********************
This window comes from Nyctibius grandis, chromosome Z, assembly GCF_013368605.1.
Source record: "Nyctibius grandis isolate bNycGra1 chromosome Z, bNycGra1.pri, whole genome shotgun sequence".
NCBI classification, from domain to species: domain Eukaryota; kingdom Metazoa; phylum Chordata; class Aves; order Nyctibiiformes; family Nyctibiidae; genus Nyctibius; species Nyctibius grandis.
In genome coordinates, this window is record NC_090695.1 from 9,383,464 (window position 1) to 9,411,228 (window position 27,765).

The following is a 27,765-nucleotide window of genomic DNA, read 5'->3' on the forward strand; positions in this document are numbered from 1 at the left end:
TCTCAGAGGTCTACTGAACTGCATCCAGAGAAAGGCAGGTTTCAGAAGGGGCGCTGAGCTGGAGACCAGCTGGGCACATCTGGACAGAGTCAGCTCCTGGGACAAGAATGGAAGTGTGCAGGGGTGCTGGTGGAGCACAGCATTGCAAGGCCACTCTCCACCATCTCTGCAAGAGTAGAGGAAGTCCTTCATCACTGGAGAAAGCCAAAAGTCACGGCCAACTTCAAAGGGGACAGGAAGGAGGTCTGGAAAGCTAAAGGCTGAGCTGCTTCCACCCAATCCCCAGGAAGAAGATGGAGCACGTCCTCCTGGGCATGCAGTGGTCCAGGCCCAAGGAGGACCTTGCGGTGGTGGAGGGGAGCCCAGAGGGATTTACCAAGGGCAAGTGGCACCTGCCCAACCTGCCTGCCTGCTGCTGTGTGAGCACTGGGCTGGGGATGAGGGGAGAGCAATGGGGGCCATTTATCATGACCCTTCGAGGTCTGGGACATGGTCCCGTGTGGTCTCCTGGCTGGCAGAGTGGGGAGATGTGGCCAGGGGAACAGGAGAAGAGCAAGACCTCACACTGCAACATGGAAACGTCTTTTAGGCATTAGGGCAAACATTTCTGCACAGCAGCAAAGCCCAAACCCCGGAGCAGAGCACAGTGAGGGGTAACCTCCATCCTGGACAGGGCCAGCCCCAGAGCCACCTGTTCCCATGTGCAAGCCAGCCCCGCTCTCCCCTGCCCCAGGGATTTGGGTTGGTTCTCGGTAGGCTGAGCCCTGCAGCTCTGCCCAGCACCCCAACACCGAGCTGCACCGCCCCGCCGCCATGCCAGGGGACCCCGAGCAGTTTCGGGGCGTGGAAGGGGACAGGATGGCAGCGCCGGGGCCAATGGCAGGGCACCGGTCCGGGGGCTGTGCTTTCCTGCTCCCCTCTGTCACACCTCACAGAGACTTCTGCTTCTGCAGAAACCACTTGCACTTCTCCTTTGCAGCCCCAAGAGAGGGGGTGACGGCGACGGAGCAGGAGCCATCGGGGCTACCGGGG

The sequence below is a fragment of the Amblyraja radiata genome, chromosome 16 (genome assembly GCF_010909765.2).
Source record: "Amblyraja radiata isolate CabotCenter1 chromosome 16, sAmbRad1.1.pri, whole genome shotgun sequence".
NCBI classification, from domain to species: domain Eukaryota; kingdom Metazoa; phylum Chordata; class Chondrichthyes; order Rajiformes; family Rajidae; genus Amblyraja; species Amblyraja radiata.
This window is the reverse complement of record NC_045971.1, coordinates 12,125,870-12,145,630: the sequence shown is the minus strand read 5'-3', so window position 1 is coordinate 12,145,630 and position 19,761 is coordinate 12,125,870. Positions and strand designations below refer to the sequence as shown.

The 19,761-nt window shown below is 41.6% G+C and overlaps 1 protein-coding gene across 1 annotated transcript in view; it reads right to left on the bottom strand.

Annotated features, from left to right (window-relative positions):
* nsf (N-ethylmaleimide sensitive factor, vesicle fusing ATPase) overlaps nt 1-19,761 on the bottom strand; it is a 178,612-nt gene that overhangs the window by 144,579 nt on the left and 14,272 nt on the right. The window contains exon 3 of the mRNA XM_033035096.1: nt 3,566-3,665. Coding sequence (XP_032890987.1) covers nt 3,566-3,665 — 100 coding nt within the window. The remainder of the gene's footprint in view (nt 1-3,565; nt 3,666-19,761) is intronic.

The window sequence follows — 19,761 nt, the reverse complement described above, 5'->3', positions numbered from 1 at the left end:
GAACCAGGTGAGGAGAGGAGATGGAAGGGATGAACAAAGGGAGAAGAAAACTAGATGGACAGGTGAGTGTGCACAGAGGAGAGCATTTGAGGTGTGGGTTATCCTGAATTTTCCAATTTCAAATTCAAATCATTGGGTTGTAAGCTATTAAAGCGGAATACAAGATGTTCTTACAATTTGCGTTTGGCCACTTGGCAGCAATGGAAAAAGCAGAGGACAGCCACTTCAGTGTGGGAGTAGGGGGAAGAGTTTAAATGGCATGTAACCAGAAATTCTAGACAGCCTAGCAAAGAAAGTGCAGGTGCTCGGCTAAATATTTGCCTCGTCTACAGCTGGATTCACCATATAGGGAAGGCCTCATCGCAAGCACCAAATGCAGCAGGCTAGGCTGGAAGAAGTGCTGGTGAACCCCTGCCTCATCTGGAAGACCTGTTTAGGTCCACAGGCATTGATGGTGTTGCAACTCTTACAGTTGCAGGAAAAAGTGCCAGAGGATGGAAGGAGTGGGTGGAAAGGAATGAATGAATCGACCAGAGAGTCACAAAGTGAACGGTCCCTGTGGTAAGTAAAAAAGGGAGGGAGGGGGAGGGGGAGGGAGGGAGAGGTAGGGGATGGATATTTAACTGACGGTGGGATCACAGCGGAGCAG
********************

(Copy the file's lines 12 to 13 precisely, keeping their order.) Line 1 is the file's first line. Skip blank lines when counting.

Annotated features, from left to right (window-relative positions):
* nsf (N-ethylmaleimide sensitive factor, vesicle fusing ATPase) overlaps nt 1-19,761 on the bottom strand; it is a 178,612-nt gene that overhangs the window by 144,579 nt on the left and 14,272 nt on the right. The window contains exon 3 of the mRNA XM_033035096.1: nt 3,566-3,665. Coding sequence (XP_032890987.1) covers nt 3,566-3,665 — 100 coding nt within the window. The remainder of the gene's footprint in view (nt 1-3,565; nt 3,666-19,761) is intronic.